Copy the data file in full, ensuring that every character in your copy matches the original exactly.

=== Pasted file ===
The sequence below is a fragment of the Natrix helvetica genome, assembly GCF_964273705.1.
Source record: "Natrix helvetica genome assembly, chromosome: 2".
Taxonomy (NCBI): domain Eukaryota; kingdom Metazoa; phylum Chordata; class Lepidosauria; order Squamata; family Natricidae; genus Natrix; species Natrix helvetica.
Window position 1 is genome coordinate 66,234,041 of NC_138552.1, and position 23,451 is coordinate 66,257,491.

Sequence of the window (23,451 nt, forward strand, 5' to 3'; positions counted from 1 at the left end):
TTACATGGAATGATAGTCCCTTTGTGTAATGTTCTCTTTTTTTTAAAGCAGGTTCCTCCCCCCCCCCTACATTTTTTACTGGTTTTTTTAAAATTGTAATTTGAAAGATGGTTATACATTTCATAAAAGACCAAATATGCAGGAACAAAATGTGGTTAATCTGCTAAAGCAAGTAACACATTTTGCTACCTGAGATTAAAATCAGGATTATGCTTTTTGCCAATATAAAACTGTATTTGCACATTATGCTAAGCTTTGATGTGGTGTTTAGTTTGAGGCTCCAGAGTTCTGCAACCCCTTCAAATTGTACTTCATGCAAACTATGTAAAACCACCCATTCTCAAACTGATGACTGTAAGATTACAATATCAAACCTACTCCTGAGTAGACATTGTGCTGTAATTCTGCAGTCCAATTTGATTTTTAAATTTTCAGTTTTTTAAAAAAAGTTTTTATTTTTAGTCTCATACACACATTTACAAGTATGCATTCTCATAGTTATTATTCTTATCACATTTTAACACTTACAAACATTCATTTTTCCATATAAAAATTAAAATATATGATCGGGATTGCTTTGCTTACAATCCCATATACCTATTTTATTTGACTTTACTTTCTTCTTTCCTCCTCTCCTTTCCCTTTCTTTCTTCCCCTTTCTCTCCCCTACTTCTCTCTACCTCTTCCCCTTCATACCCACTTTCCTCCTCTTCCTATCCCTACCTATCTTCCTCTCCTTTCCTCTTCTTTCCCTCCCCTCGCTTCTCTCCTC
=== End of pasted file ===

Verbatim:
The sequence below is a fragment of the Natrix helvetica genome, assembly GCF_964273705.1.
Source record: "Natrix helvetica genome assembly, chromosome: 2".
Taxonomy (NCBI): domain Eukaryota; kingdom Metazoa; phylum Chordata; class Lepidosauria; order Squamata; family Natricidae; genus Natrix; species Natrix helvetica.
Window position 1 is genome coordinate 66,234,041 of NC_138552.1, and position 23,451 is coordinate 66,257,491.

Sequence of the window (23,451 nt, forward strand, 5' to 3'; positions counted from 1 at the left end):
TTACATGGAATGATAGTCCCTTTGTGTAATGTTCTCTTTTTTTTAAAGCAGGTTCCTCCCCCCCCCCTACATTTTTTACTGGTTTTTTTAAAATTGTAATTTGAAAGATGGTTATACATTTCATAAAAGACCAAATATGCAGGAACAAAATGTGGTTAATCTGCTAAAGCAAGTAACACATTTTGCTACCTGAGATTAAAATCAGGATTATGCTTTTTGCCAATATAAAACTGTATTTGCACATTATGCTAAGCTTTGATGTGGTGTTTAGTTTGAGGCTCCAGAGTTCTGCAACCCCTTCAAATTGTACTTCATGCAAACTATGTAAAACCACCCATTCTCAAACTGATGACTGTAAGATTACAATATCAAACCTACTCCTGAGTAGACATTGTGCTGTAATTCTGCAGTCCAATTTGATTTTTAAATTTTCAGTTTTTTAAAAAAAGTTTTTATTTTTAGTCTCATACACACATTTACAAGTATGCATTCTCATAGTTATTATTCTTATCACATTTTAACACTTACAAACATTCATTTTTCCATATAAAAATTAAAATATATGATCGGGATTGCTTTGCTTACAATCCCATATACCTATTTTATTTGACTTTACTTTCTTCTTTCCTCCTCTCCTTTCCCTTTCTTTCTTCCCCTTTCTCTCCCCTACTTCTCTCTACCTCTTCCCCTTCATACCCACTTTCCTCCTCTTCCTATCCCTACCTATCTTCCTCTCCTTTCCTCTTCTTTCCCTCCCCTCGCTTCTCTCCTC